Estimation of Hydraulic Conditions of Turbidity Currents by Inverse Analysis; Application on Cretaceous Panther Tongue Deposits, Utah, USA
Hajime Naruse1 and Cornel Olariu2
1Faculty of Science, Chiba University, Chiba, Japan
2Jackson School of Geosciences, University of Texas at Austin, Austin, Texas, USA
Sediment-laden density flows called turbidity currents intermittently occur in delta foresets or submarine canyons, transporting sediments form shallow to deeper regions and forming turbidite deposits. Actual hydraulic conditions of turbidity currents such as flow velocity or sediment concentration has been hardly clarified because the flows are subaqueous so that it is quite difficult to observe directly.
Here, we attempted to establish the method to estimate hydraulic conditions of turbidity currents by inverse analysis of ancient turbidite deposits. Numerical simulation can predict longitudinal thickness profile of turbidite beds with prescribed initial conditions such as slope inclination, flow velocity, flow thickness, sediment concentration, and so on. We calculated turbidite bed profiles with arbitrary initial conditions x, and then quantify the degree of difference of thickness profiles between the calculated bed thickness and the actual turbidite bed thickness, which is subject to analyze, as a model evaluation function W(x). We find the combination of initial conditions x that minimize the function W(x), and we consider the discovered parameters x as a condition that actualize deposition of the natural turbidite deposits. In other word, our inverse analysis is a non-linear programming problem that search the set of the hydraulic condition under which the actual turbidite beds deposited.
To test our method, we examined the deposit of river-generated turbidity (hyperpycnal) currents in the Panther Tongue Sandstone, Utah, USA. The investigated hyperpycnal beds were inferred to have deposited on the foreset of the delta. The hyperpycnal facies links with deposits of the channel-moth bar complex at their upstream end, and pinch out basinward at the base of the distal delta front. River-generated turbidity (hyperpycnal) currents are generally thought to be quasi-steady flow so that we can approximate the flow behavior as the steady flow in our calculation. We employed the 4 equation one-dimensional model of turbidity currents as a forward model, and assumed that sediments are composed of fine sands and wash-loads. The square mean of difference between calculated and observed hyperpycnal beds thickness were used as a model evaluation function. This evaluation function is generally multi-modal. Therefore we firstly searched the parameters using the genetic algorithm, and then obtained the optimized solution (initial conditions) by conjugate gradient algorithm.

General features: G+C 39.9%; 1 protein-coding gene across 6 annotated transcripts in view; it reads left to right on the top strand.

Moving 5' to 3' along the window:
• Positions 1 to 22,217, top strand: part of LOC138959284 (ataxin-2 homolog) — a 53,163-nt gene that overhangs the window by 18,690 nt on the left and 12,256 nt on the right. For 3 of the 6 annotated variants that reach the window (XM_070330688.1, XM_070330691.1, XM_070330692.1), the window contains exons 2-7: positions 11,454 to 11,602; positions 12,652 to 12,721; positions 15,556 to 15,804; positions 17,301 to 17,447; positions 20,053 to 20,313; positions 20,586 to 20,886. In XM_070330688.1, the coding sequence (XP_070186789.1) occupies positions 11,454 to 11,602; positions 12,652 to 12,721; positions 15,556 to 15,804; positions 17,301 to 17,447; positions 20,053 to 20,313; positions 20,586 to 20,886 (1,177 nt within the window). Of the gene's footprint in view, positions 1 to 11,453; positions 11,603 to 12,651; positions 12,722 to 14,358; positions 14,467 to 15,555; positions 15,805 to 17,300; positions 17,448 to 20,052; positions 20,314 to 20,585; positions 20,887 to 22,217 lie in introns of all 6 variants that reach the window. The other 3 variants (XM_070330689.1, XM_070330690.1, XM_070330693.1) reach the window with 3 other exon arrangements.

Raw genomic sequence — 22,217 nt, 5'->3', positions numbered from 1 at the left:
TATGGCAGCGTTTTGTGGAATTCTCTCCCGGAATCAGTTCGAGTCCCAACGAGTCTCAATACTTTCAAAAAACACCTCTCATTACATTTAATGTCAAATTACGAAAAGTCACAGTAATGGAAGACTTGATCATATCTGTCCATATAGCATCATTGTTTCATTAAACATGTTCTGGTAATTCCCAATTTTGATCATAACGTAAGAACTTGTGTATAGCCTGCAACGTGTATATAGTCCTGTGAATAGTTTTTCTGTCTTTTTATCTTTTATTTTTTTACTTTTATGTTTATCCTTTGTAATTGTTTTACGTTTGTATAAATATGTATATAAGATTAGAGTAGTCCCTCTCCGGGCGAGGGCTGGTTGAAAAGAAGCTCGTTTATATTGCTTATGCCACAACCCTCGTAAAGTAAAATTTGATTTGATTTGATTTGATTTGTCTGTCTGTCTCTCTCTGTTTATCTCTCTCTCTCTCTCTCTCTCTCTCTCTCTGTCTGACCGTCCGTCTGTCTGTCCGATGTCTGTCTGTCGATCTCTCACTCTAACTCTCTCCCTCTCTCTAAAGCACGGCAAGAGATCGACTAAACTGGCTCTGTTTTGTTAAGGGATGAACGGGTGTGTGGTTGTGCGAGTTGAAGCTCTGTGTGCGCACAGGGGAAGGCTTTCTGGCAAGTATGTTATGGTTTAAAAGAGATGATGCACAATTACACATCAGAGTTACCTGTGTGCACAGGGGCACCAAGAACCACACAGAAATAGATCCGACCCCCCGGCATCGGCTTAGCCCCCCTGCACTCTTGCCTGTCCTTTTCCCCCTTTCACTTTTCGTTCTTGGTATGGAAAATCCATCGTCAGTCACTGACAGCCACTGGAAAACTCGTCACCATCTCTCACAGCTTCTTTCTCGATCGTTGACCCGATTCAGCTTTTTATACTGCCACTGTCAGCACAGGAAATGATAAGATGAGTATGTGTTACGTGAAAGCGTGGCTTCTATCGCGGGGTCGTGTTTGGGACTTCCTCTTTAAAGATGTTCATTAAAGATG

Using of inverse analysis, we estimated that the river-generated turbidity current that formed a hyperpycnal bed in the Panther Tongue Sandstone had around 2 vol. % in concentration and 1 to 4 m/s in flow velocity. Calculated flow conditions seem to be reasonable, although the duration of the deposition from the flow was 30 minutes to 2 hours, which is relatively short compared with modern flood events. The obtained parameter set of initial conditions could not be convergent to a single value and numerous sets of initial conditions for the model produced the equivalently optimized beds. Thus, it is necessary to evaluate the range of values of our estimations against modern systems, and progress both of the forward model and the evaluation function in the future development of the method.
AAPG Search and Discovery Article #90079©2008 AAPG Hedberg Conference, Ushuaia-Patagonia, Argentina